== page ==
A Perfect Circle have released Eat The Elephant, their fourth studio album.
It has been well over a decade since we have gotten an album's worth of new material from APC. The band's last LP of original music was 2003's Thirteenth Step, and their most recent albums aside from that have been 2004's cover songs LP eMOTIVe and 2013's releases of a live album and a greatest hits album which had a single new song on it.
Eat The Elephant is an interesting marriage between Maynard James Keenan's insightful social commentary in the lyrics and co-writer Billy Howerdel's creativity in crafting songs.
Maynard shared his thought process about what inspired the album in an interview with Revolver:
It's about reconnecting and taking responsibility for yourself. There's accountability with that and in yourself. What are you doing to help your family? What are you doing to look at yourself and figure out what part of the problem you are? I don't think any of this stuff is going to be fixed. Pointing a finger at Trump isn't going to get anything done. And yeah, he's a buffoon. He's not the only buffoon... Cutting the head off the snake's not going to do shit. It's not really a snake, is it? A Medusa.
"Disillusioned" features hypnotizing guitar riffs and meditative drums that lay the foundation for Maynard's contemplative lyrics, telling us, it's "time to put the silicon obsession down / Take a look around, find a way in the silence." "The Doomed" retains the familiar tension and release of the band's sound from past albums with sparse orchestral embellishments, pounding drums, and distorted guitars.
"So Long, And Thanks For All The Fish" finds the band creating orchestral elements that make the song feel more like a pop radio hit than anything the band has released in their nearly 20 years. Fans will recognize the distorted guitar sound, heavy drums, and Maynard's evocative vocals, but "So Long, And Thanks For All The Fish" has an uptempo beat that is a significant departure from anything the band have ever released. "TalkTalk" contains relaxed rhythm before guitars sweep in for the chorus while Keenan's vocals are run through some interesting effects in this track and "Hourglass."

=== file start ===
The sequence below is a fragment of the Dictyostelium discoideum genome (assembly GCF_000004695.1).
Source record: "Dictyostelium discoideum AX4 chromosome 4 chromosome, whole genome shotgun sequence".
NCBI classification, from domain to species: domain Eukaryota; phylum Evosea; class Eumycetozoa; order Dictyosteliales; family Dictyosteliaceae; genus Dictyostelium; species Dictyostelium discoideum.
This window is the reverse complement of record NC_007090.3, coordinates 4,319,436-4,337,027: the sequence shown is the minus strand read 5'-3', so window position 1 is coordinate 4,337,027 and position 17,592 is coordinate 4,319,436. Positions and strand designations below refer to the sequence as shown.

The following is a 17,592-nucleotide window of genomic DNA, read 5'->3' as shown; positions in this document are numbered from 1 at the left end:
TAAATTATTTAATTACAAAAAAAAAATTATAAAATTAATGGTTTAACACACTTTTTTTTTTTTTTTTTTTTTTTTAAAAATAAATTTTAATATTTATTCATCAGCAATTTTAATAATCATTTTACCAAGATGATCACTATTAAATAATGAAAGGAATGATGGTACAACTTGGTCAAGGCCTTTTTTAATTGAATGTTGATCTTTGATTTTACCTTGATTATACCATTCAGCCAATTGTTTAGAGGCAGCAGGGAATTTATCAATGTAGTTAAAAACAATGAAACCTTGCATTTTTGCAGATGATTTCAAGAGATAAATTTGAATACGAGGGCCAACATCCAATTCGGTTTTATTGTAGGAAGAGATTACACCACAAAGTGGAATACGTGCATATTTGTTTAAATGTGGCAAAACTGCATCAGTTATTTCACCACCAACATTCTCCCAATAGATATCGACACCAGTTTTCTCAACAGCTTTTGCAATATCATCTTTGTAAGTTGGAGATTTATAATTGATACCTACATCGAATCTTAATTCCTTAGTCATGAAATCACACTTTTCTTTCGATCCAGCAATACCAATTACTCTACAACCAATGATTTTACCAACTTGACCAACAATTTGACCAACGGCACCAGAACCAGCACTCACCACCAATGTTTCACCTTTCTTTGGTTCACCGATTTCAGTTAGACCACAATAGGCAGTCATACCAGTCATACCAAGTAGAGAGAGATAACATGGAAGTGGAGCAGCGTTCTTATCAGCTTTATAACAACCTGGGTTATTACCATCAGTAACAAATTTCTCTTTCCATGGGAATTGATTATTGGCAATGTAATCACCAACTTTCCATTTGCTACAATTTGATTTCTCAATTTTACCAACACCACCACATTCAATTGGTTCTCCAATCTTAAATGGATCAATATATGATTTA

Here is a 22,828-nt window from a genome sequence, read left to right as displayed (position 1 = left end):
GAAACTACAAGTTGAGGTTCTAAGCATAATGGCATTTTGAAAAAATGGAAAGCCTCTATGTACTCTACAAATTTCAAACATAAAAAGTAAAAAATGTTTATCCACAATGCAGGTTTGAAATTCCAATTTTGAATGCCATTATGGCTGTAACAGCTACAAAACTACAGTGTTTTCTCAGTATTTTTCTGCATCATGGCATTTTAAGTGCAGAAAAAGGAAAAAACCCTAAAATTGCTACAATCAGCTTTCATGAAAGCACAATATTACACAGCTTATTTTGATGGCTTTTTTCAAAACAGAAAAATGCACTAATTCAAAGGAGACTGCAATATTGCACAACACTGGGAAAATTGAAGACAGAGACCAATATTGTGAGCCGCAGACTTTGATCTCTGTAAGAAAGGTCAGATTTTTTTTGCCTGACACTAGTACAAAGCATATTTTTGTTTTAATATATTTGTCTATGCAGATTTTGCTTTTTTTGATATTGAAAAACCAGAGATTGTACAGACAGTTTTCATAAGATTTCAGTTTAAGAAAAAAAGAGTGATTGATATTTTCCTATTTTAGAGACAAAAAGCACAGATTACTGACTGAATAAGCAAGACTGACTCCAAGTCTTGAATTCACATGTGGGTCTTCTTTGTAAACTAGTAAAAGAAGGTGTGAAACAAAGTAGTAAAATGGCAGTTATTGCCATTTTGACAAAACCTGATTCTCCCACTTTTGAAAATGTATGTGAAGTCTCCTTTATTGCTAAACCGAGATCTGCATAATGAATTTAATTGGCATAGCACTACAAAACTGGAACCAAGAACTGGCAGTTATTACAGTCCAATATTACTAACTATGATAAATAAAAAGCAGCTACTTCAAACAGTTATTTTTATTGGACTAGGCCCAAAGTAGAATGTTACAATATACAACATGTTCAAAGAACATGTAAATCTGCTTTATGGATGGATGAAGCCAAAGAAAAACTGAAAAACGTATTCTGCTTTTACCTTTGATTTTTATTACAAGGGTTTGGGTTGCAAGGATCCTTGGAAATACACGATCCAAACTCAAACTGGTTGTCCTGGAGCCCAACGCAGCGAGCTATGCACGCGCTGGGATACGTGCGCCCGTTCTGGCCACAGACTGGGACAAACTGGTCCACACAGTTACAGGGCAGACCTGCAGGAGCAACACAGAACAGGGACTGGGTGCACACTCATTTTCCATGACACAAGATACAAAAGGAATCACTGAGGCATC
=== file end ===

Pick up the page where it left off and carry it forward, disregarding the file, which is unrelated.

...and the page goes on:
In an interview with Metallica's Lars Ulrich, Maynard talked about the recording process of the album and working with Billy Howerdel. He also revealed how he balances his time between Puscifer, Tool, and A Perfect Circle. Keenan points out that he has to stubbornly accept the fact that his music may not resonate with future generations, saying, "Just be relevant in what you're doing and be okay with not being part of the future, if you can get your head around that you're not going to be part of the next generation's focus, for egomaniacs like us, that's hard."
After a 14 year gap, the most notable change regarding the band's sound is aggression. Eat The Elephant incorporates more strings, orchestral arrangements, and piano segments than APC has used on albums before. As a whole, the recognizable APC rock sound is still there, but it does not dominate the 12-track album. Fans who were expecting a heavier sound like that on Mer de Noms might find this album a bit slow or mellow. If that is the case, I would suggest giving this a few spins even if you do not like it at first. With age comes maturity, and A Perfect Circle have found new areas to explore that are interesting and satisfying.
Eat The Elephant is currently available on Amazon. You can also stream the album for free below, via Spotify.
The band is currently touring North America. For concert tickets and more, check out A Perfect Circle's Zumic artist page.